True Reportory is the short-title of a 24,000 word narrative of early American colonial literature, A true reportory of the wracke, and redemption of Sir Thomas Gates Knight; vpon, and from the Ilands of the Bermudas: his coming to Virginia, and the estate of that Colonie then, and after, vnder the gouernment of the Lord La Warre, Iuly 15. 1610. The author William Strachey was a passenger on the Sea Venture, the flagship of the supply fleet that sailed to the English colony of Virginia from Plymouth in June 1609. During a hurricane it wrecked off the coast of Bermuda, where the survivors built two pinnaces, Patience and Deliverance to continue the journey. They arrived in Jamestown in May 1610 and found the colony suffering from famine and Indian attacks that had reduced the 600 colonists to fewer than 70. True Reportory is Strachey's account of these incidents, first published in 1625 in an anthology of new world colonial literature assembled by Samuel Purchas.
In 2001 Ivor Noël Hume published a much shorter and less literary version of the text transcribed from a manuscript discovered in Bermuda in 1983, which he suggests is a copy of a rough draft that was later revised by Strachey.
Aside from its historical and literary importance, Strachey's narrative has become a subject of scholarly debate because of its alleged influence on Shakespeare's The Tempest. Since the 19th century it has been generally accepted that one or more of the 1609 Bermuda shipwreck documents must have been a source for Shakespeare's play, and thus was used to establish a terminus a quo for its date of composition. In the 19th century Sylvester Jourdain's pamphlet, A Discovery of The Barmudas (1609), was proposed as that source, but this was superseded in the early 20th century by the proposal that "True Reportory" was Shakespeare's source because of perceived parallels in language, incident, theme, and imagery. While this theory reflects the current scholarly consensus, it is not universally accepted; some scholars think it a probable but not proven source and some flatly oppose the claim.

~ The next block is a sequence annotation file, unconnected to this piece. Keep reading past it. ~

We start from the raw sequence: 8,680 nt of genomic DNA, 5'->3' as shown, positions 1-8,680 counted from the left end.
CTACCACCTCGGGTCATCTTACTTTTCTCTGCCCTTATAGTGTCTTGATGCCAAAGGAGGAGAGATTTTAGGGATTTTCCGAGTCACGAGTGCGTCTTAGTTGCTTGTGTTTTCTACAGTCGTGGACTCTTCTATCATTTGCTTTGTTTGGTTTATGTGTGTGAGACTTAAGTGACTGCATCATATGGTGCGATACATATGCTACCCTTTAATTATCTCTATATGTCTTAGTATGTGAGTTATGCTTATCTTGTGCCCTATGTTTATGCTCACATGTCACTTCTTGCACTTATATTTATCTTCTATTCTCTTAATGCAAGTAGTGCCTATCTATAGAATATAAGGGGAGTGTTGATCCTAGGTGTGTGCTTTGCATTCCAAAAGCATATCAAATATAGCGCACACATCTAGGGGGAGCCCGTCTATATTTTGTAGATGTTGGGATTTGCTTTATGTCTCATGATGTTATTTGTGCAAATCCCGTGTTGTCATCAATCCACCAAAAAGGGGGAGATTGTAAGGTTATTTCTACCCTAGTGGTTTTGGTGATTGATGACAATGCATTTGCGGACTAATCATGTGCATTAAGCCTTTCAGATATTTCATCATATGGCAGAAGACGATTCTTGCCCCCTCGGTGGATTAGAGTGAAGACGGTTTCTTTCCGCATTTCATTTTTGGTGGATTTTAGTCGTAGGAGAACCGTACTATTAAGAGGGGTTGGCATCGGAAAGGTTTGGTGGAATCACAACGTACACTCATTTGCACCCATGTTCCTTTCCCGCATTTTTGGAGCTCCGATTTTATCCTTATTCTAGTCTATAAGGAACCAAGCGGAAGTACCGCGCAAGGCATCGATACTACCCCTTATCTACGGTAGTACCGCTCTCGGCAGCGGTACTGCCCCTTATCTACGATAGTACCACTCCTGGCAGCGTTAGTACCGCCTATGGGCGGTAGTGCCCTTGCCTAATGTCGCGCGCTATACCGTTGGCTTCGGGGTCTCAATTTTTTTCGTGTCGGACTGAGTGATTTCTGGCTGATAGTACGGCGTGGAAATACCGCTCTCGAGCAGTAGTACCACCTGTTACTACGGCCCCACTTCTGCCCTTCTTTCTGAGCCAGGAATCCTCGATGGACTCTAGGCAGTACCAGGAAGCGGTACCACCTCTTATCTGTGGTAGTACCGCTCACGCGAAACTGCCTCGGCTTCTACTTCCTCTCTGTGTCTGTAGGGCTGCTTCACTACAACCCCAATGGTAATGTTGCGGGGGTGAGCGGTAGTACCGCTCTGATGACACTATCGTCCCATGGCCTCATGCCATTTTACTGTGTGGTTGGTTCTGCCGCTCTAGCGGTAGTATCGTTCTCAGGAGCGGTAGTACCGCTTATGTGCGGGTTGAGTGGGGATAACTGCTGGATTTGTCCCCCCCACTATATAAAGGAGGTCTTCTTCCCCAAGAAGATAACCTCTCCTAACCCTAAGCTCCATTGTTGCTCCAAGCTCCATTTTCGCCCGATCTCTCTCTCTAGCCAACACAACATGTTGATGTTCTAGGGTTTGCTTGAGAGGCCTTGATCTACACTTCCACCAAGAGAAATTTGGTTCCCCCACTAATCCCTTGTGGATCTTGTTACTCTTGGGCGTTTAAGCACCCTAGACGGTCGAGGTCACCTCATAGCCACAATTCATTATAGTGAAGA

- Strachey, William. “A true reportory of the wracke, and redemption of Sir Thomas Gates Knight; vpon, and from the Ilands of the Bermudas: his comming to Virginia, and the estate of that Colonie then, and after, vnder the gouernment of the Lord La Warrre, Iuly 15. 1610” in Hakluytus posthumus; or, Purchas his pilgrimes, Samuel. Purchas, ed. 4 vols. (1625), vol. 4, 1734-1758. Transcription at Virtual Jamestown.
- Ivor Noël Hume, Ivor. “William Strachey’s Unrecorded First Draft of His Sea Venture Saga” in Avalon Chronicles 6 (2001), 57-87
- Vaughan, Virginia. M., and Alden T. Vaughan, eds. The Tempest (1999) 41–3
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- Stritmatter, Roger, and Lynne Kositsky. "Shakespeare and the Voyagers Revisited" in Review of English Studies 58 (2007), 447–72, 456.
- Gabriel Egan,'Editions and Textual Matters,' in The Year's Work in English Studies,]V1, Volume 90 Issue 1 2011 pp.297-471.
- Cawley, RobertR. "Shakespeare’s Use of the Voyagers in The Tempest," PMLA 41 (1926), 688-726.
- Gayley, Charles Mills, Shakespeare and the Founders of Liberty in America, (1917).
- Hunter, Rev. Joseph. A Disquisition on the Scene, Origin, Date, etc. etc. of Shakespeare’s Tempest (1839).
- Jourdan, Sylvester. A Discovery of the Barmudas, otherwise called the Ile of Divels. (1610). STC #14816. Reprinted A Voyage to Virginia in 1609, Louis B. Wright, ed. (1965), 105-116.
- Strachey, William. "The True Reportory of the Wracke and Redemption of Sir Thomas Gates" (f.p. 1625) in A Voyage to Virginia in 1609, Louis B. Wright, ed. (1965), 1-101.
- Vaughan, Alden. “William Strachey's 'True Reportory' and Shakespeare: a Closer Look at the Evidence” in Shakespeare Quarterly 59 (2008), 245-73.
- Woodward, Hobson. Brave Vessel: The True Tale of the Castaways Who Rescued Jamestown and Inspired Shakespeare’s The Tempest. New York: Viking, 2009.
- Wright, Louis B. The Elizabethan’s America: A Collection of Early Reports by Englishmen in the New World. Harvard University Press: Cambridge, MA. 1965.